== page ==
August 1, 2021
New Orleans Look, I might be old as dirt, but I’m in good shape and with good genes and even better luck have been wildly healthy all my life. Yeah, I have a bum knee from high school football and right this minute a swollen foot from a copperhead bite, but those are things that happened to me, rather than my body breaking down on me. Facing another birthday, the pandemic saw me getting cataract surgery, discovering carpal tunnel in my left hand, and dealing with teeth that don’t last forever, but it turns out that’s life, yeah. Be prepared for it.
Where am I going with this? With a life of good health and constant exercise, I haven’t had much experience in paying attention to accommodation. I support it vigorously. Our membership has made it an issue, and won significant victories, especially the Ottawa and Vancouver area. Except for wearing an ankle-to-hip cast for months when I was 17 and hurt my knee, I haven’t had the personal experience that allows one to see the overlooked obstacles and inequities that are the daily toil and frustration of others, habitually forced to navigate public spaces, thoughtlessly built.
Riding shotgun with my son from Little Rock to New Orleans via Greenville opened my eyes more widely. Depending on a walker for my limited mobility, the first thoughts that get embedded in a newer world view are simply that getting out of the car and navigating the path to the washroom is a last resort situation, somewhere near desperation row and definitely not something engaged frivolously. I passed up the gas station without a second thought, but when he stopped at rest areas in both south Arkansas and on I-55 in Mississippi, fate and good judgment demanded that I roll with his decision.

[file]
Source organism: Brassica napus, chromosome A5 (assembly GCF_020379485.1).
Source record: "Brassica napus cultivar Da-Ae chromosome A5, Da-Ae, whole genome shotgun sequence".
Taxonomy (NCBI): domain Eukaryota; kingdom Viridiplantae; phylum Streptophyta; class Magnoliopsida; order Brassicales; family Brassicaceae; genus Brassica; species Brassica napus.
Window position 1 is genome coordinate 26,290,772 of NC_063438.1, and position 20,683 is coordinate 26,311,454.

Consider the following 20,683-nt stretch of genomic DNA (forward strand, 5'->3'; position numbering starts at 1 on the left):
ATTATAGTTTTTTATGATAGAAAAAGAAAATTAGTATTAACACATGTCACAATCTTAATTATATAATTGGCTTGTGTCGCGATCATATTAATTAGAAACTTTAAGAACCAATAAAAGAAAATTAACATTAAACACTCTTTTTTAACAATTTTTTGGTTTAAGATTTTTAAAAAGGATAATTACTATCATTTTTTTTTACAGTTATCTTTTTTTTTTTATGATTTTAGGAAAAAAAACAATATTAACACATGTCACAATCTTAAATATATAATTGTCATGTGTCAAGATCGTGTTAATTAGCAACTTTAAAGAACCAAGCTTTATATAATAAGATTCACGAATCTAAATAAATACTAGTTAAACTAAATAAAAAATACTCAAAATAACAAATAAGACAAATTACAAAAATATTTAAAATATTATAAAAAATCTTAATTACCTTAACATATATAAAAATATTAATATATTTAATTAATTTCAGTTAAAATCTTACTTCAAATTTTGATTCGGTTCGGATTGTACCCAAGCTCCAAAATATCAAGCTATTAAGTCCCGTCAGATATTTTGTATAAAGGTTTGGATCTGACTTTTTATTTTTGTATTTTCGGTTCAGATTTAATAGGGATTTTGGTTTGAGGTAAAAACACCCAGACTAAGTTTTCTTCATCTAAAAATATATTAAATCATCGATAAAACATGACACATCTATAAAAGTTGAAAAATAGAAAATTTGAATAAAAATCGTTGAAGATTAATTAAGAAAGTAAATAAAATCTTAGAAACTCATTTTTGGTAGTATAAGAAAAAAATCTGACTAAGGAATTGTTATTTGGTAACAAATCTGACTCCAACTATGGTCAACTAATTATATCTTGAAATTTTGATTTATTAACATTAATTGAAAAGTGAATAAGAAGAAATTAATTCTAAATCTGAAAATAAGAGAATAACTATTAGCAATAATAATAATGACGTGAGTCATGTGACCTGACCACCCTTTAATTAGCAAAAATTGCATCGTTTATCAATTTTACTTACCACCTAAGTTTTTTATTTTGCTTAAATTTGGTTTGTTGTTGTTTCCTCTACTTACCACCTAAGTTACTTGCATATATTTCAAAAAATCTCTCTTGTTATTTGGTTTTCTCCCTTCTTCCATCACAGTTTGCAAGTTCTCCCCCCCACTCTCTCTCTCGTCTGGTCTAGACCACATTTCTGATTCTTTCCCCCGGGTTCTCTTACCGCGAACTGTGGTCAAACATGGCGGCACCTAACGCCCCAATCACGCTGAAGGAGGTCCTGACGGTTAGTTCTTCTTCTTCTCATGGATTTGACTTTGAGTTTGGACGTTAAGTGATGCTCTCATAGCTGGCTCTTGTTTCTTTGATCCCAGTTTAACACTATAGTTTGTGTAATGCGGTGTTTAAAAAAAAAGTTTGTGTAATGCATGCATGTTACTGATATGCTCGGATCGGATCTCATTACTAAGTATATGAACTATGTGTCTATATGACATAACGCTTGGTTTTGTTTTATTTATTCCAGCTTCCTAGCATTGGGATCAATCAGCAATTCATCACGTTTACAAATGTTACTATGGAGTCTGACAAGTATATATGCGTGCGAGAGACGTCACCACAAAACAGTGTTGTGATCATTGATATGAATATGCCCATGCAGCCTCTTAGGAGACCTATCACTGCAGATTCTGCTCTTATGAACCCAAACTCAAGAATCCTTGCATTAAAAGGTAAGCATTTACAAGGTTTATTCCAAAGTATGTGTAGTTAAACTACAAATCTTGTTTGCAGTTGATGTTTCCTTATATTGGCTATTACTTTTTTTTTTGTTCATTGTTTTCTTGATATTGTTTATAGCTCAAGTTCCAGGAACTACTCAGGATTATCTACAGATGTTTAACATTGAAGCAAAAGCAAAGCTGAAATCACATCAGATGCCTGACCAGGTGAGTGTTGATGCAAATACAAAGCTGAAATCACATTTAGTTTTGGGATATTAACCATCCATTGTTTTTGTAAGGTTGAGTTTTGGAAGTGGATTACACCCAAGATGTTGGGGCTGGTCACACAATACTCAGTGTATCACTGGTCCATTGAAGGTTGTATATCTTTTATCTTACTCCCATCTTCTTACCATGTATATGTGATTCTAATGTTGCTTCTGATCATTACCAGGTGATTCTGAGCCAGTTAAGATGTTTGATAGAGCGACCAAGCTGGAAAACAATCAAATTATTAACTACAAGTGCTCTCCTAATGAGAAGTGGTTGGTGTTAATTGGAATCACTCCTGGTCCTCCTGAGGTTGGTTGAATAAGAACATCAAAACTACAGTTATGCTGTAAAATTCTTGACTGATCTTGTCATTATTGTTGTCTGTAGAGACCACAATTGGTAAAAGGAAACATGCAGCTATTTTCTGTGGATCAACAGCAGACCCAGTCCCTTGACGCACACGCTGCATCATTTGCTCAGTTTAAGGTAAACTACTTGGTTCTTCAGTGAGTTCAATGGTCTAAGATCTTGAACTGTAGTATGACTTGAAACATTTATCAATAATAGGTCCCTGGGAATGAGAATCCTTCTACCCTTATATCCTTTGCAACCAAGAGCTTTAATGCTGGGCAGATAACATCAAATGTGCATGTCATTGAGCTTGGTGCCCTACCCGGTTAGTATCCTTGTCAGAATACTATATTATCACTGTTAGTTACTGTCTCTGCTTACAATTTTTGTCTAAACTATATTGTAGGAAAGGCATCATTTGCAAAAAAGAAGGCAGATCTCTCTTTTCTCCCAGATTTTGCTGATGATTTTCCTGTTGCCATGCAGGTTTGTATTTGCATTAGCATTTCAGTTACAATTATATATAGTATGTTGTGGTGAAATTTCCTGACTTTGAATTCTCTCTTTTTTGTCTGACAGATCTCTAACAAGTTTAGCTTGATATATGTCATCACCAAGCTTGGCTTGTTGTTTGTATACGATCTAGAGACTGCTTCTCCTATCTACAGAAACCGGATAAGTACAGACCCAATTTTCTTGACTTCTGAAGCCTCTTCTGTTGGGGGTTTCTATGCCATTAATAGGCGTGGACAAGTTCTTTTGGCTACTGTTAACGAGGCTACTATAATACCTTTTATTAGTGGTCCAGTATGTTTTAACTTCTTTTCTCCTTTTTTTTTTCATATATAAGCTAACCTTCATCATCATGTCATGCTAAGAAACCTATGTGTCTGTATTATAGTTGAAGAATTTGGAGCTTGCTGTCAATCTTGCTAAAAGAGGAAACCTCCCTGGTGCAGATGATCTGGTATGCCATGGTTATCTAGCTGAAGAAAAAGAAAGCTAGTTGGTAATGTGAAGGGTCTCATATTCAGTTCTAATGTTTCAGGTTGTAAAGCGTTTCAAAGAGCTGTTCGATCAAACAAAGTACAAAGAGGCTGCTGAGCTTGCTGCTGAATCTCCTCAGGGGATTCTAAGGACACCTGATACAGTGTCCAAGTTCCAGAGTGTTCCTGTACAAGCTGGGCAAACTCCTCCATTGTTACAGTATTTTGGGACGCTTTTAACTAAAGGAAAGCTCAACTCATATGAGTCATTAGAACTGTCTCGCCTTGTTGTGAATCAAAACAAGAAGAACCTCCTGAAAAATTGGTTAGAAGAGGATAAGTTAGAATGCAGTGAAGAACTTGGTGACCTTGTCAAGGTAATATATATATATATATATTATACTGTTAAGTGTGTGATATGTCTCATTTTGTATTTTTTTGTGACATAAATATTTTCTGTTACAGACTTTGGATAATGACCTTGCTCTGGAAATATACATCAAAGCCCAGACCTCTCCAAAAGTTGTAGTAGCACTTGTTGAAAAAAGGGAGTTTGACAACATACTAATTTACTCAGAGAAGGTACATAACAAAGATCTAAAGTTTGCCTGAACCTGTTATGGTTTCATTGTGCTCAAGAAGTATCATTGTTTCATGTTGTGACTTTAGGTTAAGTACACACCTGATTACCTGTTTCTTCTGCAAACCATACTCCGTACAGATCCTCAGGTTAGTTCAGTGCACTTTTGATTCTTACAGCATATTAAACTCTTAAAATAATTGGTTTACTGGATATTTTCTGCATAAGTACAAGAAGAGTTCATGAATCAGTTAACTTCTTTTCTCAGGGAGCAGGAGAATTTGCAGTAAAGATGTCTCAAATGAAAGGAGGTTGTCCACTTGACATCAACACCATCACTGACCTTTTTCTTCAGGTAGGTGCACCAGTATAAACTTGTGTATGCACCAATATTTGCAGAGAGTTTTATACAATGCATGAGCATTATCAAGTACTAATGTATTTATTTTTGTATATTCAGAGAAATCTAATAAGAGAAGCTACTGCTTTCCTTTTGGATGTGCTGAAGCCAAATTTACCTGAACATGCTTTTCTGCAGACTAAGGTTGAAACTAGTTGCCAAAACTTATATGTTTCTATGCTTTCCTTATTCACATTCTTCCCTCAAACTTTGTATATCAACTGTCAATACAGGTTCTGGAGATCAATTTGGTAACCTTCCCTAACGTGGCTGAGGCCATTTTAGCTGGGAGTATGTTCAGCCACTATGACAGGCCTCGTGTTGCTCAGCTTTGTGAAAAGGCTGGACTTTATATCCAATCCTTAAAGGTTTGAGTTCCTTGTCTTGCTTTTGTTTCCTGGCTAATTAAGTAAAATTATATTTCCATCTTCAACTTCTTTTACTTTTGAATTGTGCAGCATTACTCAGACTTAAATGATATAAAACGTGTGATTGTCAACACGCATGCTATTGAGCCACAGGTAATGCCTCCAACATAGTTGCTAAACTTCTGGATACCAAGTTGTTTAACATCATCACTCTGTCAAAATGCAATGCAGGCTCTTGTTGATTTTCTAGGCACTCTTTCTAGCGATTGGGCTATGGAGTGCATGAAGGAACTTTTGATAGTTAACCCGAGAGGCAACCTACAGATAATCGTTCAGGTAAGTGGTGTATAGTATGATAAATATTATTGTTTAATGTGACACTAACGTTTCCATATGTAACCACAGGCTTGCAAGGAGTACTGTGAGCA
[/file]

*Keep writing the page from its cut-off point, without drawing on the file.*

In Lake Village that meant crossing the driveway in front of the state welcome center, making it over the gravel and dirt between the road and sidewalk, and then forging my one-legged limping way up the incline to get in the center. Chaco waited at the door, making me lucky again, before, huffing and puffing, I made it to the facilities before reversing course to the truck once again. At the rest area in Mississippi, we parked in the blue markings for the differently-abled, so I had slightly more hopes, but those were quickly dashed. It was a fifty-yard rise to the building. Some architect or designer thought that it would be more attractive to break the sidewalk with a brick formation every five feet or so that invariably caught the wheels of the walker, making the journey a stop-and-start, lift and push maneuver.
I read an obit recently of a man who had filed some eighty suits over accommodations. There was a hint in the piece that some of his complaints might have been strained or self-interested. Baloney!
Understand me, I’m not whining. I still have both good health and good luck. The swelling from my snakebite will recede in the coming days or maybe a week or two. At the same time, the old saying about “until you’ve walked a mile in my shoes” has fresh meaning for me. More than walking, states and businesses need to encourage the voices of the differently-abled and listen carefully so that simple changes can be made to ease the lives of so many.